The best features of this system are that it can take two NVMe drives and that the Ryzen 7 5700U's power consumption is relatively low, making it quiet and cool to run.

That's ideal for an embedded installation left to run all day, and it would also serve as an excellent firewall using the dual 2.5GbE LAN ports.

Where it's less compelling is for any job that involves lots of number crunching or generating graphics in 3D. However, for more general applications and everyday office jobs, the M5 is more than enough for most tasks and is a great low-cost option.

Should I buy a GMKtec NucBox M5?

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ValueFor the system inside, the asking price is exceptional value4/5
DesignThe awkward internal access is the only issue with the engineering of this model.4/5
FeaturesDual M.2 Gen 4 slots, limited USB ports, triple monitor support and dual 2.5GbE LAN ports. But not enough USB.3/5
PerformanceIt's not the fastest NUC, but it's good enough for many jobs.3.5/5
OverallsFor the asking price, this is a decent choice and much better than an Intel N100/N300 NUC4/5

Buy it if...

You want great value
If you need to kit out an office for basic computing, then the M5 might be a good choice based purely on cost. Because it comes with Windows 11 Pro, it supports VM mode, allowing monitoring and management tools to live alongside Windows invisibly.

You are building an embedded solution
With relatively low power demands and cooling needs, the M5 is perfect for a Kiosk or similar promotional task. And the ability to drive three monitors also makes it good for this type of installation.

Don't buy it if...

You want Intel hardware
Mostly for historical reasons, some people insist on Intel processors, and the M5 is AMD. That said, getting an Intel machine with equivalent processing power will likely cost at least $100 more for the pleasure.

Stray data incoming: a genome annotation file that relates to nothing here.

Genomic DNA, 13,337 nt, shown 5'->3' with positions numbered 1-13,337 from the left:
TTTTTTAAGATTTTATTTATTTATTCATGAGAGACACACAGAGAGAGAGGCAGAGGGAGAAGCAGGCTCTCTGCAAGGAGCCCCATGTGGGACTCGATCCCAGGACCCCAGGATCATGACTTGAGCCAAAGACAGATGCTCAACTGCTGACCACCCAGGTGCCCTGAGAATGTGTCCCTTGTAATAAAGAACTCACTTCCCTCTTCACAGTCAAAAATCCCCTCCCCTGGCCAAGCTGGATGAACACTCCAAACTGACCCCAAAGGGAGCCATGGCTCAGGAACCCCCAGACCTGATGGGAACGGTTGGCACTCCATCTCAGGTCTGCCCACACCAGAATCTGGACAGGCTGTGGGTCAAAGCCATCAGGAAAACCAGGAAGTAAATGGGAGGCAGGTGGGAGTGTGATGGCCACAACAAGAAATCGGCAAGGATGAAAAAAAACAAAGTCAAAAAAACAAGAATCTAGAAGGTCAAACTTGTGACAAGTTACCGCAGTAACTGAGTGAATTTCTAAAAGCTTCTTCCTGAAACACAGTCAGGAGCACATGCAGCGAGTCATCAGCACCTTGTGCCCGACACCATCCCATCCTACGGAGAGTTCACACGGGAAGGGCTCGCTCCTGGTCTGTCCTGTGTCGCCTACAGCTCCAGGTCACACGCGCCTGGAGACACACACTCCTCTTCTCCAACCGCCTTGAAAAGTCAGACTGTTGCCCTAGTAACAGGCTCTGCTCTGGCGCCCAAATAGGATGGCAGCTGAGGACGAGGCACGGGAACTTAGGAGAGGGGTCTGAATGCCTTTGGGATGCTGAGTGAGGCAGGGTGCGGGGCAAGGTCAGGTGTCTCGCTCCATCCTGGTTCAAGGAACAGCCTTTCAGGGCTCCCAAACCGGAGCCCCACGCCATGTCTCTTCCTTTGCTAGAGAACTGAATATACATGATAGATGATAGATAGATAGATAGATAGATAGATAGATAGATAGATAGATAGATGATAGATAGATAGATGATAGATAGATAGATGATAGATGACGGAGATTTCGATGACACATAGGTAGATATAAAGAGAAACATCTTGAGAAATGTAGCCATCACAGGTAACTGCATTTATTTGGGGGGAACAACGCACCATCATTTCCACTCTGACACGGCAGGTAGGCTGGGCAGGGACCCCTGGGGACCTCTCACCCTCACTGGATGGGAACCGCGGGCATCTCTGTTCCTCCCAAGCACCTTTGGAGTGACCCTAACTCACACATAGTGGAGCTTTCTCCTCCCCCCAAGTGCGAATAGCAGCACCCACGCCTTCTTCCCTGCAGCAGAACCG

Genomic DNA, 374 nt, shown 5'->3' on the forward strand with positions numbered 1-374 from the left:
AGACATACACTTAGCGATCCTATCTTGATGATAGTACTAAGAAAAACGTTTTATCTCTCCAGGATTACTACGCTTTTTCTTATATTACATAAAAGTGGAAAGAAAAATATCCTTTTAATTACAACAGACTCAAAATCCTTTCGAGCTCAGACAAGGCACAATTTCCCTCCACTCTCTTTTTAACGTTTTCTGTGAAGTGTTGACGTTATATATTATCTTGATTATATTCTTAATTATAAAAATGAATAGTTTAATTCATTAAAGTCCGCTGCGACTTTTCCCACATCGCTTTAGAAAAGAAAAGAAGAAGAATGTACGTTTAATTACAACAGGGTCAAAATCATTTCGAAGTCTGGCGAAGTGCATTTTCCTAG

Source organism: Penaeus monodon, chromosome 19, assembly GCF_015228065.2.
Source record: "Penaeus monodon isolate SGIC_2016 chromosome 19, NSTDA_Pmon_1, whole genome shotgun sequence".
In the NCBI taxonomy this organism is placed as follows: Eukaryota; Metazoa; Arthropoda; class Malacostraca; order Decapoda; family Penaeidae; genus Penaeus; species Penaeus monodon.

You need Thunderbolt or USB 4.0
The M5's best external connection is USB 3.2 Gen 2, and it only has two of those ports. This machine isn't the best choice if you want to attach a RAID DAS storage or have many USB peripherals.

Also consider


Acemagic F2A
Using the latest Ultra 5 class processor from Intel with the ARC-integrated GPU, this is another powerhouse solution, but it is from a different stable.

The downsides to this option are that it is more expensive and it doesn't have USB 4.0 or Thunderbolt. But it's another powerful small system to consider.

Check out our Acemagic F2A hands on


GMKtec NucBox K8
The K8 is the bigger brother of the K6 and uses the latest 8000 series chips from AMD. In most comparisons, the K8 performs similarly to the K6, but it does have superior AI processing if you need that functionality.

Check out our GMKtec NucBox K8 review

Mark Pickavance

Mark is an expert on 3D printers, drones and phones. He also covers storage, including SSDs, NAS drives and portable hard drives. He started writing in 1986 and has contributed to MicroMart, PC Format, 3D World, among others.